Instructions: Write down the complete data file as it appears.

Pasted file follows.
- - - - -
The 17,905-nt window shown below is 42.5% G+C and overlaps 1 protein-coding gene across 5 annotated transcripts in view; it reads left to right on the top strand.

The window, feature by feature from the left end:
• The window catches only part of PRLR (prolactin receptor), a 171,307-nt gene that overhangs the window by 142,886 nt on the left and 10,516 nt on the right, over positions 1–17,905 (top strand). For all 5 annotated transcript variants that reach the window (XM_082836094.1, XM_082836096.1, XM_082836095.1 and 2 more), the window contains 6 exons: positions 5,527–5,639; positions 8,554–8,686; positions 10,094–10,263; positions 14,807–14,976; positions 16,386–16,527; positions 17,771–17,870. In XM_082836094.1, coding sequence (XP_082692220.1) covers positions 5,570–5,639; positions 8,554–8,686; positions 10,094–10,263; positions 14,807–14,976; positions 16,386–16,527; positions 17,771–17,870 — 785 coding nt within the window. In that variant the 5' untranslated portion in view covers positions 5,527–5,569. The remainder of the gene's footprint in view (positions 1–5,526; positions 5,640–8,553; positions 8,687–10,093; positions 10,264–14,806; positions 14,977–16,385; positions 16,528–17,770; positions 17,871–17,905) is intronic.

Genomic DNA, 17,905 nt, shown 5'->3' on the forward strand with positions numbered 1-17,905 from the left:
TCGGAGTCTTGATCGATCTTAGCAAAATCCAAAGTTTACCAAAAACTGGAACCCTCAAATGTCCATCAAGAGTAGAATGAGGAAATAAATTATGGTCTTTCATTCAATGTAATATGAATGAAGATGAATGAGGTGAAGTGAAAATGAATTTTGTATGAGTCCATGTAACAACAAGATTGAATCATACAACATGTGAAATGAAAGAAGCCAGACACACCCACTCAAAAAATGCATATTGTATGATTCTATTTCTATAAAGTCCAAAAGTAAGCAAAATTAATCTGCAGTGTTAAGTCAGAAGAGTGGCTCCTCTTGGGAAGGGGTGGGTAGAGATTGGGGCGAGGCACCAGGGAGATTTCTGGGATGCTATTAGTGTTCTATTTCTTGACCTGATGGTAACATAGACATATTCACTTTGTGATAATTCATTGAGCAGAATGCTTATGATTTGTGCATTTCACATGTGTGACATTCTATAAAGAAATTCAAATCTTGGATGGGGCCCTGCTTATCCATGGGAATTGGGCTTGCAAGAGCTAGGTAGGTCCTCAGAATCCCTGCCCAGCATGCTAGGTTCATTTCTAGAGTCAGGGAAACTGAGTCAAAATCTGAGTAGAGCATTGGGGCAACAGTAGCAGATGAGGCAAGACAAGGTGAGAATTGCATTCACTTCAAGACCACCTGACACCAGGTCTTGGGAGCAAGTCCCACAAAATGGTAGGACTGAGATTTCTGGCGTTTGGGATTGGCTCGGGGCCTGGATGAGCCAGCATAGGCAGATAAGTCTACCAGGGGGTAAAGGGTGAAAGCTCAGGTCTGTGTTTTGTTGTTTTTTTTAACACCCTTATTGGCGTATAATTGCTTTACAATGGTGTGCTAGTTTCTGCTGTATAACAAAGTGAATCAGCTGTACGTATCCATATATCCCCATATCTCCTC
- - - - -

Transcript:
The 17,905-nt window shown below is 42.5% G+C and overlaps 1 protein-coding gene across 5 annotated transcripts in view; it reads left to right on the top strand.

The window, feature by feature from the left end:
• The window catches only part of PRLR (prolactin receptor), a 171,307-nt gene that overhangs the window by 142,886 nt on the left and 10,516 nt on the right, over positions 1–17,905 (top strand). For all 5 annotated transcript variants that reach the window (XM_082836094.1, XM_082836096.1, XM_082836095.1 and 2 more), the window contains 6 exons: positions 5,527–5,639; positions 8,554–8,686; positions 10,094–10,263; positions 14,807–14,976; positions 16,386–16,527; positions 17,771–17,870. In XM_082836094.1, coding sequence (XP_082692220.1) covers positions 5,570–5,639; positions 8,554–8,686; positions 10,094–10,263; positions 14,807–14,976; positions 16,386–16,527; positions 17,771–17,870 — 785 coding nt within the window. In that variant the 5' untranslated portion in view covers positions 5,527–5,569. The remainder of the gene's footprint in view (positions 1–5,526; positions 5,640–8,553; positions 8,687–10,093; positions 10,264–14,806; positions 14,977–16,385; positions 16,528–17,770; positions 17,871–17,905) is intronic.

Genomic DNA, 17,905 nt, shown 5'->3' on the forward strand with positions numbered 1-17,905 from the left:
TCGGAGTCTTGATCGATCTTAGCAAAATCCAAAGTTTACCAAAAACTGGAACCCTCAAATGTCCATCAAGAGTAGAATGAGGAAATAAATTATGGTCTTTCATTCAATGTAATATGAATGAAGATGAATGAGGTGAAGTGAAAATGAATTTTGTATGAGTCCATGTAACAACAAGATTGAATCATACAACATGTGAAATGAAAGAAGCCAGACACACCCACTCAAAAAATGCATATTGTATGATTCTATTTCTATAAAGTCCAAAAGTAAGCAAAATTAATCTGCAGTGTTAAGTCAGAAGAGTGGCTCCTCTTGGGAAGGGGTGGGTAGAGATTGGGGCGAGGCACCAGGGAGATTTCTGGGATGCTATTAGTGTTCTATTTCTTGACCTGATGGTAACATAGACATATTCACTTTGTGATAATTCATTGAGCAGAATGCTTATGATTTGTGCATTTCACATGTGTGACATTCTATAAAGAAATTCAAATCTTGGATGGGGCCCTGCTTATCCATGGGAATTGGGCTTGCAAGAGCTAGGTAGGTCCTCAGAATCCCTGCCCAGCATGCTAGGTTCATTTCTAGAGTCAGGGAAACTGAGTCAAAATCTGAGTAGAGCATTGGGGCAACAGTAGCAGATGAGGCAAGACAAGGTGAGAATTGCATTCACTTCAAGACCACCTGACACCAGGTCTTGGGAGCAAGTCCCACAAAATGGTAGGACTGAGATTTCTGGCGTTTGGGATTGGCTCGGGGCCTGGATGAGCCAGCATAGGCAGATAAGTCTACCAGGGGGTAAAGGGTGAAAGCTCAGGTCTGTGTTTTGTTGTTTTTTTTAACACCCTTATTGGCGTATAATTGCTTTACAATGGTGTGCTAGTTTCTGCTGTATAACAAAGTGAATCAGCTGTACGTATCCATATATCCCCATATCTCCTC